"Being a student-athlete at the University of South Carolina is a privilege, not a right and we remind all of our student-athletes that there are consequences for their actions," South Carolina athletic director Eric Hyman said in a statemet. "Unfortunately, Stephen has not been able to abide by those guidelines and therefore forfeited his position on the roster."
Garcia started 34 career games, four last fall before being demoted and eventually dismissed.
He led the Gamecocks to a Southeastern Conference Eastern division title as a junior and went 20-14 as a starter overall, passing for 7,597 career yards, 47 touchdowns, 41 interceptions and rushed for 777 yards and 15 touchdowns.
However, he got suspended for a week of spring practice last year for violating team rules during the Chick-fil-A Bowl.
Then, he was suspended again for his actions at the life-skills seminar.
During his first semester on campus, Garcia was suspended twice after being arrested for public intoxication and for keying a professor's car.
The charges were subsequently dropped after Garcia paid for the damages and completed a pre-trial intervention program.
One year later, though, Garcia and two teammates were cited for underage drinking. He also admitted to police that he pulled a fire alarm and discharged a fire extinguisher in the dormitory after noticing sparks coming from his stove. No formal charges were filed, but his actions led to a suspension.
Garcia was later reinstated and became the starting quarterback as a redshirt freshman.
"I want to explain myself and try to get rid of the negative perception," Garcia said. "I've matured. I have a four-year-old son, and I'm living with him and my girlfriend. Being a full-time parent has made me grow up faster."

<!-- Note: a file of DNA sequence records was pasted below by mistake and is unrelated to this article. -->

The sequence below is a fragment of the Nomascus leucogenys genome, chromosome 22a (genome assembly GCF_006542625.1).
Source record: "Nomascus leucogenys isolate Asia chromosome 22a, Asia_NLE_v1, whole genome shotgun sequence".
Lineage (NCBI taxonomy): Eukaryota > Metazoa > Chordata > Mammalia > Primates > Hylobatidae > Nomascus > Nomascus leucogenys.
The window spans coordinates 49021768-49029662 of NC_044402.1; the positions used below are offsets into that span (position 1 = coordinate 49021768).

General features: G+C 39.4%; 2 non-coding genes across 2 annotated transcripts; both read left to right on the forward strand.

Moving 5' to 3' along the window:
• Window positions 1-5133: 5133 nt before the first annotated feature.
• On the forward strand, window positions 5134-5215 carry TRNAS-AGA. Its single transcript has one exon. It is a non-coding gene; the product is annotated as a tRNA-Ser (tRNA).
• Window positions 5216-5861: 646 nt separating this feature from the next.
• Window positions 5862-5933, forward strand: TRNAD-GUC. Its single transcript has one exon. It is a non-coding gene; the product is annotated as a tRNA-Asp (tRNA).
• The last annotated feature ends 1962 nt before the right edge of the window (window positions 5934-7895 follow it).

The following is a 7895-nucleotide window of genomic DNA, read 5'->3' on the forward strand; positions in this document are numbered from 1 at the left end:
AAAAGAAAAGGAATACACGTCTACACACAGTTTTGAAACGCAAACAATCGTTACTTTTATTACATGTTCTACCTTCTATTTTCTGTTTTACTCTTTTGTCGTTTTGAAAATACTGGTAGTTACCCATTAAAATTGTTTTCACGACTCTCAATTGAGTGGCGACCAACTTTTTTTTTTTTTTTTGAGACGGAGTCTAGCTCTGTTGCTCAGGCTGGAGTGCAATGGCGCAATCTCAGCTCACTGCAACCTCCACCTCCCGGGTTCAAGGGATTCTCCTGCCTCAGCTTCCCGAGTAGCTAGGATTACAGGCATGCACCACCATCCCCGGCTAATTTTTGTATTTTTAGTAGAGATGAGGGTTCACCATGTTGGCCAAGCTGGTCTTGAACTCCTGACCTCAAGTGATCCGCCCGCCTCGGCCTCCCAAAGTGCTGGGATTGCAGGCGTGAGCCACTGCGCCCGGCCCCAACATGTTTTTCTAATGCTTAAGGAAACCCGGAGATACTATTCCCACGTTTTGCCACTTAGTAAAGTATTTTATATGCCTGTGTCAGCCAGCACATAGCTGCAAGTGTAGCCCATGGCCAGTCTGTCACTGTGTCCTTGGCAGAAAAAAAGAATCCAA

Garcia said he's been training three times per day for the last few months and working out six days per week.
Former Arena Football League quarterback John Kaleo has been assisting Garcia with his mechanics.
"He's revamped everything," Garcia said. "I've improved a lot. My arm feels as strong as it's ever been, and my accuracy is much better. I just want a shot at this. I know I can get the job done. My accuracy and my decision-making are so much better now.
"It's kind of stressful because I don't know where the hell I'm going to be. Hopefully, I'm playing in the NFL in the fall. Nothing's guaranteed. It's a waiting game. Nobody likes waiting around, but it is what it is. My head is clear. I'm more focused, and I'm ready to take on this next step in my life."
During the Battle of Florida all-star game, Garcia talked with a scout from the Atlanta Falcons as well as several other teams.
During his conversation with the Falcons scout, all of Garcia's transgressions at South Carolina were discussed. And Garcia said he didn't leave anything out, to the scout's approval.
"I went down the list and he said he appreciated the honesty," Garcia said. "He told me to stay on that track, and I will. I just wish I had changed earlier. I didn't fully understand until it was too late. I'm doing everything I can to do things the right way."